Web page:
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What you need to know as you send your kids back to school.

It feels like the final school bell just released students for a well-deserved summer break. 

The 2020-2021 school year was tough. Students and staff shifted between distance learning and in-person instruction. They learned how to follow COVID-19 protocols. And they responded quickly to potential isolation and quarantine periods. 

Summer was a welcome sigh of relief. 

As we gear up to go back, you might wonder what it will look like this time around. 

Masks on.

You will see masks in classrooms. Schools are required to offer in-person instruction, so students will again be able to learn in the same space as their teachers and friends. Everyone must wear a mask to prevent the spread of COVID-19 and keep campuses open.

Masks remain an important tool to keep us safe from infection. Students under the age of 12 are not yet eligible to get vaccinated. 

With the Delta variant spreading rapidly, Gov. Jay Inslee expanded the state mask mandate to include all public spaces indoors regardless of vaccination status starting Monday, Aug 23. Our Director of Health, Anthony L-T Chen, also issued a countywide mask directive for everyone 5 and older to wear a face covering indoors in public spaces and outdoors where physical distancing isn’t possible.

These steps will help reduce the risk of COVID-19 to the public and help slow the increase in COVID-19 cases and hospitalizations in many parts of the county.

Vax to relax.

Vaccination is one of the most important tools to protect students and staff. Everyone 12 and older is eligible. The vaccines are safe, effective and free for everyone. You don’t need insurance or ID. Getting vaccinated will also make it easier to keep everyone in school.

If you sit next to someone who’s later confirmed to have COVID-19 and are fully vaccinated, you no longer need to stay home for 14 days. This means less missed school and less missing out on fun. Find your dose at tpchd.org/vaxtothefuture

Gov. Inslee announced on Wednesday, Aug. 18, a vaccination requirement for K -12 educators, school staff, coaches, bus drivers, school volunteers and others working in school facilities. They have until Oct. 18 to be fully vaccinated as a condition of employment. The requirement does not apply to students.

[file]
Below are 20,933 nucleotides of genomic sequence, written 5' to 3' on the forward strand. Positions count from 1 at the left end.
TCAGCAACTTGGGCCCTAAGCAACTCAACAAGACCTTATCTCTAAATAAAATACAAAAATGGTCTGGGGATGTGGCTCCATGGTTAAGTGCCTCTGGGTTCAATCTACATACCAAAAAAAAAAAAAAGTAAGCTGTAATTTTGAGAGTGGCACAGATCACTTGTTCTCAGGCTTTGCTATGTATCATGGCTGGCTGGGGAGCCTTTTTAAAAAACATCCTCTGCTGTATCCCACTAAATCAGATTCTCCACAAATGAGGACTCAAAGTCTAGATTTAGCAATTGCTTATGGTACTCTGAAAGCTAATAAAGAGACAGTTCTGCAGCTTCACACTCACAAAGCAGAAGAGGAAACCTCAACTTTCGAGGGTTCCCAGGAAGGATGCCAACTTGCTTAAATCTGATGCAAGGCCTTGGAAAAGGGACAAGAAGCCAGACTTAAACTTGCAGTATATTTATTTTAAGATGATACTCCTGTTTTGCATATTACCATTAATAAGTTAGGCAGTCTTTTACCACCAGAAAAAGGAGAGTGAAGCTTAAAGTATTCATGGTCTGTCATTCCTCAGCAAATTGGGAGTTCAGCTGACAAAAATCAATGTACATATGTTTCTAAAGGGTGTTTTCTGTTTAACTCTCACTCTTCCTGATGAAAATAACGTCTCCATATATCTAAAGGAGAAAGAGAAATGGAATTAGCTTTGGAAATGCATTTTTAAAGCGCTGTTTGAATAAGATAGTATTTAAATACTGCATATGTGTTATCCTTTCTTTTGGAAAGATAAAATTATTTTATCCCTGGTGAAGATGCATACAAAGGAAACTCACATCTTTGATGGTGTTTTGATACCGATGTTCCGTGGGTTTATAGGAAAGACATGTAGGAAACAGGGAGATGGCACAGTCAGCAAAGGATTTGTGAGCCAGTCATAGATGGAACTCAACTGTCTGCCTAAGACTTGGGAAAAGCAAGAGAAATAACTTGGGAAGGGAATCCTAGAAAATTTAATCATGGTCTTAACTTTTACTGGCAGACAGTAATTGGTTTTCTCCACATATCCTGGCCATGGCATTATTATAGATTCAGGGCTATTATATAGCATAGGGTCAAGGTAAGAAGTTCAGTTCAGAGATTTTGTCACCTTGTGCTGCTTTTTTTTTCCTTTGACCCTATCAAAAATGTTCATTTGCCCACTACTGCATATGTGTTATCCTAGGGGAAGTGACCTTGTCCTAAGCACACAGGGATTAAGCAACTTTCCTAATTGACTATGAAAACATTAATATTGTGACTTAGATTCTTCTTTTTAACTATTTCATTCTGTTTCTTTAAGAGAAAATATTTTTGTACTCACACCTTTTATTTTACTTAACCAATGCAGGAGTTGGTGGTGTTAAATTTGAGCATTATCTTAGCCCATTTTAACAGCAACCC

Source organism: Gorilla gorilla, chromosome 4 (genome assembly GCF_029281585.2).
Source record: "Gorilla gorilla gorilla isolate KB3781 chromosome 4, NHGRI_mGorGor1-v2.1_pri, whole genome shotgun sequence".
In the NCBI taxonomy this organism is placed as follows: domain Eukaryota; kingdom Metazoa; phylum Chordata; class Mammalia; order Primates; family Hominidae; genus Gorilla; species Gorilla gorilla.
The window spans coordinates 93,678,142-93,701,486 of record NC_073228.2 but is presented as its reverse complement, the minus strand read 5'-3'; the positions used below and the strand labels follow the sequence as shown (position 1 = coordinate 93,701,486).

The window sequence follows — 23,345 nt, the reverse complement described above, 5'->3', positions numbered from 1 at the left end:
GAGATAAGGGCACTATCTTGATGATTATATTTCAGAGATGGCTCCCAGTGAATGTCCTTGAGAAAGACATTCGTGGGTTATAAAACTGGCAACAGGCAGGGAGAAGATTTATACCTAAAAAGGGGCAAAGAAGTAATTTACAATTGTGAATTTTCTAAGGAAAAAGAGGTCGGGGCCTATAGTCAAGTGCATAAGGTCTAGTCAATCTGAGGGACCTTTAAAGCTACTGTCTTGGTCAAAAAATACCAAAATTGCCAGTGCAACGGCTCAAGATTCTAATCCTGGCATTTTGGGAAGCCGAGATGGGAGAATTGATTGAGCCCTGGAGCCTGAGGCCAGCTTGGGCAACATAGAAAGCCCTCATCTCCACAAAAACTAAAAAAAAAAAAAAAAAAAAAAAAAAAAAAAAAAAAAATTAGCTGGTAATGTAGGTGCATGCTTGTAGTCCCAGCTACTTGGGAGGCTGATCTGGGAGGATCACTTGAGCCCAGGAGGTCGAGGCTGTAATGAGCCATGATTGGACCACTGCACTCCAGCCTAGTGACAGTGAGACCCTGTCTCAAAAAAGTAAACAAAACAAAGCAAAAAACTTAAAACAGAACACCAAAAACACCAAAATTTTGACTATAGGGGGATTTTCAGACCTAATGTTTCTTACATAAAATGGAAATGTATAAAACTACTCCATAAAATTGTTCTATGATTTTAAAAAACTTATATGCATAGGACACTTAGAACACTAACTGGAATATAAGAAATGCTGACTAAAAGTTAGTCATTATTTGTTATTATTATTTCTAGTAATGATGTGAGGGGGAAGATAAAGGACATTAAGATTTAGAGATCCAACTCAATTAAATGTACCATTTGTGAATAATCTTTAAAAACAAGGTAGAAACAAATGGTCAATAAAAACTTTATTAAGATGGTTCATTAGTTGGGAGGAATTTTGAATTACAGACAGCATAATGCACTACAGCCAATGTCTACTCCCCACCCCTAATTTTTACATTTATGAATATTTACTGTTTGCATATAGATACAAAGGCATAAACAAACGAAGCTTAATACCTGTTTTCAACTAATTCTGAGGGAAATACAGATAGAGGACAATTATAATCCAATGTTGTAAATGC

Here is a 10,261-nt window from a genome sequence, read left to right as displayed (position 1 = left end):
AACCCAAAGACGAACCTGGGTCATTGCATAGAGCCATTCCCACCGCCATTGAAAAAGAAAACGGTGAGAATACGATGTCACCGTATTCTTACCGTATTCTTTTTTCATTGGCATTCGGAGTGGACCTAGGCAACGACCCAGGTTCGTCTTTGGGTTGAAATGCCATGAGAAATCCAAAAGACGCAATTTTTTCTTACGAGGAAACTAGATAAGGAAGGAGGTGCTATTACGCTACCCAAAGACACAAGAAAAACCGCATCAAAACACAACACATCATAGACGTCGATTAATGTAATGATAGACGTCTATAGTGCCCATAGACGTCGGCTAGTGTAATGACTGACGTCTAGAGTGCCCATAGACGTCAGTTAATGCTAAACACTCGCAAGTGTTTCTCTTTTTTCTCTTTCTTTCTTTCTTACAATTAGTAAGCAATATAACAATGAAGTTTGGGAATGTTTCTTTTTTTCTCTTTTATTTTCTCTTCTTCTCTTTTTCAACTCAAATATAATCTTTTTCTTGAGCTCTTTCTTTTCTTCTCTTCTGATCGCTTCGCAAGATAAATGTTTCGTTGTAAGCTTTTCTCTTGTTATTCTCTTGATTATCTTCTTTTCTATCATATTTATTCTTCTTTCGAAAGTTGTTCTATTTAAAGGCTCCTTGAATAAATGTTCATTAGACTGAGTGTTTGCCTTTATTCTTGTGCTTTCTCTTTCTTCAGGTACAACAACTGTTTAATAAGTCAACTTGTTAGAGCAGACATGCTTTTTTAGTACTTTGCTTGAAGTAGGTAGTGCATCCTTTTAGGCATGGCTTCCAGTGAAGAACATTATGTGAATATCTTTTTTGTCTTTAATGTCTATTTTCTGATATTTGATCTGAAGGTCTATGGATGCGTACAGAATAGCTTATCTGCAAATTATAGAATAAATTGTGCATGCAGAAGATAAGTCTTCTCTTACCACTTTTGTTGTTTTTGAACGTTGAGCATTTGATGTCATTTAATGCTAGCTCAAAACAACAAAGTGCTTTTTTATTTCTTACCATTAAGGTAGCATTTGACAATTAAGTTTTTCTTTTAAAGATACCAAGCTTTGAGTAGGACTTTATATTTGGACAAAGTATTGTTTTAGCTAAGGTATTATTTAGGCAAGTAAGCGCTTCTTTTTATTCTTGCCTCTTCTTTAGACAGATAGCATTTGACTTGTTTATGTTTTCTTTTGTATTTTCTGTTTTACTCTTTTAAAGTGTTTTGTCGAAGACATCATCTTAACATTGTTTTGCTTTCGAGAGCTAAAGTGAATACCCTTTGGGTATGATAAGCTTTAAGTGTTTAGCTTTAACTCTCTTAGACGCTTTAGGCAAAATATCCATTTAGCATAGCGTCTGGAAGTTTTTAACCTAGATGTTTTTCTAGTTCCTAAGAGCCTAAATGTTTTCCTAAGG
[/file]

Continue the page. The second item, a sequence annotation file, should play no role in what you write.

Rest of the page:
Test to protect.

Is your student not yet eligible for vaccine? What happens if they are a close contact of someone who’s infected?

Schools will have the chance to take part in a test-to-stay protocol. It allows close contacts to keep learning in person during the quarantine period if they agree to regular COVID-19 testing. This will not exempt them from quarantine outside of school or allow them to take part in extra-curricular activities. It will let them receive the benefits of in-person instruction.

Like we saw last school year, some testing remains mandatory. In most cases, anyone with COVID-like symptoms must receive a negative COVID-19 test before they return to school. 

Need help finding a test? You can pick up a free test at your local library or farmers market (for 16+) or visit a nearby testing center. Find your closest location at tpchd.org/gettested. Can’t leave the house? Request a free SCAN test kit for any age. It will be dropped off and picked up at your front door. 

Student athletes and coaches in basketball, water polo or wrestling will need two weekly tests. Students will be maskless during some of these activities and in close contact for others. Fully vaccinated students will not have to get tested. Many athletes used this testing regimen last year to help keep their team members safe.

Lessons learned.

The 2021-2022 school year will look a little different than last year and previous years. Many restrictions have eased but some remain to help keep all our kids safe.  

The pandemic is not over yet. If we apply what we know and what we’ve learned last year, we can make this next school year a success and a year to remember.

Learn more about COVID-19, and subscribe to the Your Reliable Source blog for the latest news.

A teenager gets a shot of COVID-19 vaccine at a clinic at Mount Tahoma High School in Tacoma as her father looks on.